A recent Army Times article published online asked “What Problems Should SMA Tackle Next?” In just his first 10 months on the job, while listening to suggestions from soldiers—and acting on them, he’s helped reverse the Army’s unpopular tattoo policy, got the OK for soldiers to wear black socks during PT, and now he’s pushing to have every soldier in the Army ready to deploy when needed.
With more than $103 million worth of food stamps being spent at military commissaries during fiscal year 2013 and more than $84 million worth of food stamps in fiscal year 2014, we should look at ways to close the pay equity gap between officers and enlisted soldiers.
Choosing to tackle and solve this problem and accomplish this goal would be lofty, difficult, and perplexingly complicated, but as an active duty senior NCO, yearning to effect change, with a SMA who is doing just that, while listening and acting upon suggestions, I figured it wouldn’t hurt to suggest.
With the nearly $20 million spending decrease from FY’13 to FY’14 it’s challenging to explain rather a pay increase or the total number of active duty service members better attributes to the statistics since the military has been drastically reducing its force while also providing a 1.0% pay increase. I also cannot explain what percentage of active duty soldiers families contributed to the amount of food stamps spent versus retirees and others who shop at commissaries.
This should be a bipartisan agreed upon issue not only amongst legislators but between officer and enlisted soldiers and leaders as well. Soldiers and their families, who sacrifice much while asking for little in return, (we don’t do it for the money) having to survive on food stamps and other government subsidies is only one reason to fix the military pay gap.
With the current structure of the military pay scale, enlisted soldiers top out at the rank and/or pay grade of Sergeant Major/E-9. As a Sergeant Major in the Army, there are varying degrees of duties, roles, and responsibilities that typically range from Battalion Command Sergeant Major (CSM) to Brigade CSM, to Division CSM, to Corps CSM, up to Sergeant Major of the Army (SMA). Although each duty position represents an increased degree of duties, roles, and responsibilities, all are the same rank, and pay grade, and thus all earn the same amount of pay depending on time in service.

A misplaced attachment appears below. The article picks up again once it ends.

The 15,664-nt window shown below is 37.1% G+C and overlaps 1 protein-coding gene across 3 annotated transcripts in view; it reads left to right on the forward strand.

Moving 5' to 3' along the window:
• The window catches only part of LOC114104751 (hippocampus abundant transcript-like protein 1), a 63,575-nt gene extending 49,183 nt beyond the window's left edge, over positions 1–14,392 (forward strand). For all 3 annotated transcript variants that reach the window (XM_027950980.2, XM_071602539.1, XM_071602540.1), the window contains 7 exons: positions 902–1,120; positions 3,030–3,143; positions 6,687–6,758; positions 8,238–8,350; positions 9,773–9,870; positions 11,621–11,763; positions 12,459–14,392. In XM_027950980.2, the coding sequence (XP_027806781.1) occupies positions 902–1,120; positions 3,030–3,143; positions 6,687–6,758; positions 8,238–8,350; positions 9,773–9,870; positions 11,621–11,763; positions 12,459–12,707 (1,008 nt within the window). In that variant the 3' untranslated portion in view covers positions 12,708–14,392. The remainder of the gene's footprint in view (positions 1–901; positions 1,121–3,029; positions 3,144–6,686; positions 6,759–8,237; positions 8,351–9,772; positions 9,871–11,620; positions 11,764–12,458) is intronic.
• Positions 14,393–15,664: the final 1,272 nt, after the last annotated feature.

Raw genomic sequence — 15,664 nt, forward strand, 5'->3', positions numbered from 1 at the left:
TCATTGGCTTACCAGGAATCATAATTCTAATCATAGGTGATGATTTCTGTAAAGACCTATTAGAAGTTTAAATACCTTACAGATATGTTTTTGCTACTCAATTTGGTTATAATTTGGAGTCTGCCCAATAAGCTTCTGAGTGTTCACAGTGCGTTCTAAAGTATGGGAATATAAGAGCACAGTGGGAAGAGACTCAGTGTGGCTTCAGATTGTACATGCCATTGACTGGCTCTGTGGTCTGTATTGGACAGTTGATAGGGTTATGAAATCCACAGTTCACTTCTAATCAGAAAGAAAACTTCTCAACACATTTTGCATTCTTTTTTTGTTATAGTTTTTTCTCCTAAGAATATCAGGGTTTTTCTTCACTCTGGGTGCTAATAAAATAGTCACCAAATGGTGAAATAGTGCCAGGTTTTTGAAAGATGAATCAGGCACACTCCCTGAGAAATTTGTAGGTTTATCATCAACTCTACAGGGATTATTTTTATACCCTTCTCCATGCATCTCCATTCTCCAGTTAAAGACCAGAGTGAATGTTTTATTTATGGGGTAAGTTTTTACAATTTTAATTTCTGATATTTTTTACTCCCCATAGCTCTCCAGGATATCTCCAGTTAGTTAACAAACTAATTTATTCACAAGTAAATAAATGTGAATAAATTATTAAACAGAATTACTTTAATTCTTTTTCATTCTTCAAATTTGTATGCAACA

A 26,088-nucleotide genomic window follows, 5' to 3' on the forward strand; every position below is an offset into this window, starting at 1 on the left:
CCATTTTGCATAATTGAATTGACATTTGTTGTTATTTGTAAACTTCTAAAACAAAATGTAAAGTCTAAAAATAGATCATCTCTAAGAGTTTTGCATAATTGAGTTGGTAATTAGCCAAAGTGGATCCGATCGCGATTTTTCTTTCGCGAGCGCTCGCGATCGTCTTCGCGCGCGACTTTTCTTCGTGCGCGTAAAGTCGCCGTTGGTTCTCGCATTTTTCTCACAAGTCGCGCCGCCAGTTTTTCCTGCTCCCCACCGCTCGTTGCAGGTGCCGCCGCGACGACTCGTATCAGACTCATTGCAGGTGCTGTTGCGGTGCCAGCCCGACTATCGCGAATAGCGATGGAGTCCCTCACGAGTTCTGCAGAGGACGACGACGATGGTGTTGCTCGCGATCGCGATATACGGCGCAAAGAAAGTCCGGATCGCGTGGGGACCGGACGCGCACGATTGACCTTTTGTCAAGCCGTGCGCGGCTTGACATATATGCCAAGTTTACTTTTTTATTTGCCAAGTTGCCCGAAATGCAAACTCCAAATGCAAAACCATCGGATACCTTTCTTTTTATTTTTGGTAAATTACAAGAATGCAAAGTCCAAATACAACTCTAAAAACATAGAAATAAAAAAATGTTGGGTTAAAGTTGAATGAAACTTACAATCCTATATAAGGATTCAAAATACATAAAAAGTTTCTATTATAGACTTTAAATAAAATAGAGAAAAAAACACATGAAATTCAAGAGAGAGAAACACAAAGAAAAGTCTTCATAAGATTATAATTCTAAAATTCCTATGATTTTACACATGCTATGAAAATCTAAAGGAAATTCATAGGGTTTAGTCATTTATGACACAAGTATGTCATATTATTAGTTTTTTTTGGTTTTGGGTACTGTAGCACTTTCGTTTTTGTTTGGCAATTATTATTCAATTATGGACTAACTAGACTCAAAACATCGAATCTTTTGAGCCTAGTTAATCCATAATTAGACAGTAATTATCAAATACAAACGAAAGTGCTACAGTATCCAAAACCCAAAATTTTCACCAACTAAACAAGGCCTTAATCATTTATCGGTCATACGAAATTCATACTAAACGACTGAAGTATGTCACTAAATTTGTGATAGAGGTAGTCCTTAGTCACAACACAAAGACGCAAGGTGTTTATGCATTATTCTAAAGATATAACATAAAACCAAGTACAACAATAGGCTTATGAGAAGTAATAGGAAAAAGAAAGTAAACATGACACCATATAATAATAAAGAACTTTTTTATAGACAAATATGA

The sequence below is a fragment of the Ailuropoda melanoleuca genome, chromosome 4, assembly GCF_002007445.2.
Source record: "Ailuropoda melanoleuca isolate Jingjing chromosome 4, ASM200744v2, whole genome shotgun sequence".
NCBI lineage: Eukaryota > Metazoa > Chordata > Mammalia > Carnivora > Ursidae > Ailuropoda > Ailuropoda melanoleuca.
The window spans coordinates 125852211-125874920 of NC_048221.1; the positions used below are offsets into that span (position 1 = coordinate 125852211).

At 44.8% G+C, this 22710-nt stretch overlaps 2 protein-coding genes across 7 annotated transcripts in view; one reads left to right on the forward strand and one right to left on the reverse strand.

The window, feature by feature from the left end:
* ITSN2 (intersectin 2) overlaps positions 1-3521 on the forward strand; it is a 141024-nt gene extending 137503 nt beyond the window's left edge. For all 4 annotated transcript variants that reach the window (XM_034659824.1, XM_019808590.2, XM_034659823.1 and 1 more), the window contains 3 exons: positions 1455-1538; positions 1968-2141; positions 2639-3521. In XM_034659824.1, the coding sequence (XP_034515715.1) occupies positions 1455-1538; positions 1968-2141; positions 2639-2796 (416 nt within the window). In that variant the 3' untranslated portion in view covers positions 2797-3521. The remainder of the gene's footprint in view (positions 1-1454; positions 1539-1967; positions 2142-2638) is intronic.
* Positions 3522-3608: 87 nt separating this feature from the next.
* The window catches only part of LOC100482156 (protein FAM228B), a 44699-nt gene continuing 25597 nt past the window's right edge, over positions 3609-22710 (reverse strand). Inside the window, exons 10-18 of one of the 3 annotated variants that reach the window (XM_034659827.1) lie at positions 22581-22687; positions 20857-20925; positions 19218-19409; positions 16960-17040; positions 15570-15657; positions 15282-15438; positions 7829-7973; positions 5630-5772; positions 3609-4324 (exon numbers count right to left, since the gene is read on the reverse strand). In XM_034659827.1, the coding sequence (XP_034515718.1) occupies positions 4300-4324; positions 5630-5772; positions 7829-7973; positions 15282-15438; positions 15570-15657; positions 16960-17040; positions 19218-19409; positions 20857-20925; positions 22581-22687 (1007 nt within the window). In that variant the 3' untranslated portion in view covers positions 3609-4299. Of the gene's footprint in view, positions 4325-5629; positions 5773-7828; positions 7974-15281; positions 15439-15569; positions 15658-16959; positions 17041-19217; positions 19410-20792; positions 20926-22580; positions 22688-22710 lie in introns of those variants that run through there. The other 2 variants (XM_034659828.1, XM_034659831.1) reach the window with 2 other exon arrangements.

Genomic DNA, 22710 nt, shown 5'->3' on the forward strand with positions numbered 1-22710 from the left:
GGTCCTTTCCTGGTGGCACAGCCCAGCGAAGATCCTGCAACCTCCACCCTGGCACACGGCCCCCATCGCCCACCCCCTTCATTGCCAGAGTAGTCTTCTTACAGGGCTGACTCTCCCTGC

A Battalion CSM can usually represent up to about 800 soldiers and is the Battalion Commanders most important and senior advisor, usually with more experience than any other person in the Battalion with a plethora of other roles and responsibilities. A Brigade CSM can represent up to 4,500 soldiers, Division up to 18,000 soldiers, Corps between 50,000 to 100,000 soldiers, while SMA represents the entire Army, but all are paid the same.
On the other side, a Battalion Commander, usually an O-5/Lieutenant Colonel, receives a pay increase when he/she becomes a Brigade Commander (O-6/Colonel) and again as Division Commander (O7 or O-8/ Brigadier or Major General), Corps Commander (O-9/Lieutenant General), up to a Major Command Commander or Chief of Staff of the Army (O-10/General). It should be noted that basic pay for an O-7 to O-10 is limited by Level II of the Executive Schedule which is $15,125.10. Basic pay for O-6 and below is limited by Level V of the Executive Schedule which is $12,391.80. While serving as Chairman, Joint Chief of Staff/Vice Chairman, Joint Chief of Staff, Chief of Navy Operations, Commandant of the Marine Corps, Army/Air Force Chief of Staff, Chief of the National Guard Bureau, or Commander of a unified or specified combatant command, basic pay is $21,147.30. There are no special pay incentives delineating the separate levels of Sergeants Major.
While it’s easy to argue why officers deserve to be paid more, and I’m not saying it should be equal, that’s not what this article is about. I will state however, that one of the reasons for justification usually hinges on college education. And while it’s not yet a requirement for enlisted leaders seeking promotion to obtain a college degree, it is “strongly recommended.” And I lot have done so, while serving, I might add. But I digress.
In Regards to Soldiers Struggling on Food Stamps
When the military receives its annual pay increase percentage, instead of applying that percentage to the entire force, only apply it to enlisted soldiers pay. Not every year obviously, maybe at a 3 year to 1 ratio or something similar.
After the annual reports of food stamps spent at commissaries is produced each year, take that money out of the SNAP program allotment and add it to the military pay scale, aimed at lower enlisted soldiers and retirees.
Implementing this or something similar, would provide a bigger pay bump to those struggling the most, helping them move towards being above the poverty line and maybe not having to rely on food stamps and other government subsidies. Doing this would also not only improve morale and economic stability for the struggling soldier and his/her family, it may also help trigger growth to the overall economy as well, but most importantly, it would greatly improve unit readiness as we prepare for our follow on mission.
On the Other End of the Enlisted Spectrum
Provide separate pay grades, or some other sort of denotation, to represent the increasing levels of duties, roles, and responsibilities of Sergeants Major, with increased pay commensurate of each.
Like I stated in the beginning, choosing to tackle and solve this problem and accomplishing this goal would be a lofty, difficult, and perplexingly complicated. Accomplishing both simultaneously only exacerbates the difficulty and may even be impossible, and I know SMA Dailey does not control what we are paid, but accomplishing lofty, difficult, and perplexingly complicated goals is exactly what soldiers and leaders in the greatest military the world has ever known, do.